Posted by: Lisa Pampuch | September 4, 2004

Betting on a tribal casino

If I were a betting woman, I’d wager that San Benito County will be home to a tribal casino within five years.

Representatives of a tiny band of Miwok Indians who have federally recognized sovereignty recently approached officials in San Benito and Santa Clara counties to float the idea of building a casino on Highway 25 near U.S. 101.

A Native American casino just south of the Santa Clara County line could have dramatic impacts outside of San Benito County, especially for those of us who live in Gilroy, Morgan Hill and San Martin.

Southbound traffic on 101, already difficult on getaway Fridays, could grind to unbearable. The poorly designed Highway 25 off-ramp can barely handle the rush hour traffic it gets now. During peak traffic times, cars trying to exit onto Highway 25 frequently cause dangerous backups on southbound 101.

Highway 25 has been the site of some horrific accidents, and the railroad tracks near the Santa Clara County-San Benito County line can rattle the slot machine quarters out of your pocket.

I’m not much of a poker player, but it seems to me that if officials and the 56,300 residents of San Benito County play their cards right, they might be able to leverage this opportunity into a much-needed economic engine for the region.

According to the California Economic Development Department, the 2002 unemployment rate in San Benito County was 10 percent, significantly higher than the state average of 6.7 percent at the same time.

The county had 27,890 people in the labor force in 2002. With only 15,110 jobs in the county, it’s clear that a large chunk of the workforce has to commute out of the county to find work.

It doesn’t take an economics degree to understand that the promise of 1,500 jobs is a powerful incentive for San Benito County to welcome a casino. The county could desperately use the economic kick start a casino could provide. A successful casino will draw hotels, restaurants and other support businesses to the area, amplifying its economic boost to San Benito County.

I’m no bookie, but I’d lay short odds that a casino in San Benito County will be a huge success. The nearest choice for casino gambling is Cache Creek in Brooks, an hours-long drive along notoriously clogged Interstate 80.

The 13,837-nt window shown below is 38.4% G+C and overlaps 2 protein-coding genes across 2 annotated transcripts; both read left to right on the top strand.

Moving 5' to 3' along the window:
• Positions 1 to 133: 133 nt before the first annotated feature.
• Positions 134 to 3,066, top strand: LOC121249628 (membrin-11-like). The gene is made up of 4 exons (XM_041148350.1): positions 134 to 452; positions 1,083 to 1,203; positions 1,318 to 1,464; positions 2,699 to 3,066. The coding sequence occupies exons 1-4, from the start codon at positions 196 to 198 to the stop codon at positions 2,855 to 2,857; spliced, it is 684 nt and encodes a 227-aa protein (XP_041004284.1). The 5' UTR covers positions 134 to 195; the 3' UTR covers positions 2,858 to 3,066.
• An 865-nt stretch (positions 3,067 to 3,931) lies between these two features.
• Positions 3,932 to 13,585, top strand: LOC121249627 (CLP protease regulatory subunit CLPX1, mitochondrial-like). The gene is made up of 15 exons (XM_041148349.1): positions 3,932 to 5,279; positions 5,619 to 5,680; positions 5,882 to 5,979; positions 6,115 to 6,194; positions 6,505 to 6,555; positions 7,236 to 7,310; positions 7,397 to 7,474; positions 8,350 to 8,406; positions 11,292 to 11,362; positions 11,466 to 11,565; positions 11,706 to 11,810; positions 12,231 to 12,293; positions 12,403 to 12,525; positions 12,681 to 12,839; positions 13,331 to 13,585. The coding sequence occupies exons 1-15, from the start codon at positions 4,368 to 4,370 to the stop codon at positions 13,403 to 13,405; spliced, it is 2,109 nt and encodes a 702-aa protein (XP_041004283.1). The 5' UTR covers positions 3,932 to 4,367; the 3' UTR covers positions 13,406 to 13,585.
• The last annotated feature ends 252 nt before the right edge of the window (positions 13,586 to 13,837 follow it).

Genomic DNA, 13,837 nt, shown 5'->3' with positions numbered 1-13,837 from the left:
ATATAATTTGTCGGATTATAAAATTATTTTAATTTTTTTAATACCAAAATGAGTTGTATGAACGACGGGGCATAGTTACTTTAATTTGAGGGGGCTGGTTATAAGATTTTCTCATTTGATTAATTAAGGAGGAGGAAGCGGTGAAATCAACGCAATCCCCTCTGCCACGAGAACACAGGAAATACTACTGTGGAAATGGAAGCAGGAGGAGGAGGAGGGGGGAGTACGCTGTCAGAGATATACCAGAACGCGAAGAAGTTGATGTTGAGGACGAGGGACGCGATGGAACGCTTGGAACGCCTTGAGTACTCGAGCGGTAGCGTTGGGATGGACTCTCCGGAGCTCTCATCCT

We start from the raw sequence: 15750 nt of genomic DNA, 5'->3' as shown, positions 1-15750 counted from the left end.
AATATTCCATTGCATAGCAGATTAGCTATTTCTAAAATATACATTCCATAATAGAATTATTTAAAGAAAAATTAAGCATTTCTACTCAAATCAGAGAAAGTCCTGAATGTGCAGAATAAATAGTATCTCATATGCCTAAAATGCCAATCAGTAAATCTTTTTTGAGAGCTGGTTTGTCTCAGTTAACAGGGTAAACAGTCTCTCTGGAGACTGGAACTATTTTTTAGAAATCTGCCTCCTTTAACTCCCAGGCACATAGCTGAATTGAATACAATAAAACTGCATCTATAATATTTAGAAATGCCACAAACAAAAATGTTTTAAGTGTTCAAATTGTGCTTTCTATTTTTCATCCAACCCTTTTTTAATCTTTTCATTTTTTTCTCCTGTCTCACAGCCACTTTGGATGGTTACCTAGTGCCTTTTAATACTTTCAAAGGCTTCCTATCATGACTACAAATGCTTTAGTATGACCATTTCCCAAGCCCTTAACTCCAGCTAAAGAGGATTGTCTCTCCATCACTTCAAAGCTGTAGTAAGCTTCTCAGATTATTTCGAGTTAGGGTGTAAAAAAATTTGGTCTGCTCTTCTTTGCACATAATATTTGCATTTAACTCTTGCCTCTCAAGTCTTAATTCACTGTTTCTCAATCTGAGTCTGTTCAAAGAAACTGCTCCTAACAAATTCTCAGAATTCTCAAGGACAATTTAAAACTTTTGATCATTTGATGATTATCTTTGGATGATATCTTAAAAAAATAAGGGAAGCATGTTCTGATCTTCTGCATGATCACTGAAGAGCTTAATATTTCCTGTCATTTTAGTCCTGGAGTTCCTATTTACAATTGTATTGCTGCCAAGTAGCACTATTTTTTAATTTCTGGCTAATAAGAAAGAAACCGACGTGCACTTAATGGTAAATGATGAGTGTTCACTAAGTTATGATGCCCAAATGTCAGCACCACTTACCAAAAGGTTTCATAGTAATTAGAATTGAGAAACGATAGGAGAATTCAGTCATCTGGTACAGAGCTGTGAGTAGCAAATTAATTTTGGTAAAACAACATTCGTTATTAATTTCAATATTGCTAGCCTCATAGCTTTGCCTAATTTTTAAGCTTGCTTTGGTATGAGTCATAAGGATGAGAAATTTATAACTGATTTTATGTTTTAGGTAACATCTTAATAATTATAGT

Back in the days when I had more time for freelancing, I worked with the San Benito County Chamber of Commerce editing its Destinations magazine, part of the chamber’s drive to increase in-state tourism in San Benito County. It seems a safe bet that a casino dovetails nicely with the chamber’s efforts to entice Californians to visit San Benito County.

Don’t take my word for it. Here’s what the abstract of a report called “The Social and Economic Impact of Native American Casinos” by the National Bureau of Economic Research had to say on the topic:

“In counties where an Indian-owned casino opens, we find that jobs per adult increase by about five percent of the median value. Given the size of tribes relative to their counties, most of this growth in employment is due to growth in non-Native American employment. The increase in economic activity appears to have some health benefits in that four or more years after a casino opens, mortality has fallen by 2 percent in a county with a casino and an amount half that in counties near a casino.”

Casinos aren’t without their downsides. The same report notes that “Four years after a casino opens, bankruptcy rates, violent crime, and auto thefts and larceny are up 10 percent in counties with a casino.”

I wonder how crime rates change as a result of a high concentration of retail establishments. Care to place any bets?

Improving the economy isn’t the only jackpot San Benito County might win if a tribal casino locates there. Sorely needed and long-delayed infrastructure improvements might also finally become reality.

To make it easier for customers to travel to their business, casino operators might pay to improve the aforementioned Highway 25 interchange and the road itself. U.S. 101, which narrows south of Gilroy, might be widened.

For San Benito County residents and officials, now’s the time for a poker face. Whether a tribal casino turns out to be good or bad for South Valley really depends on how well San Benito County plays its cards.

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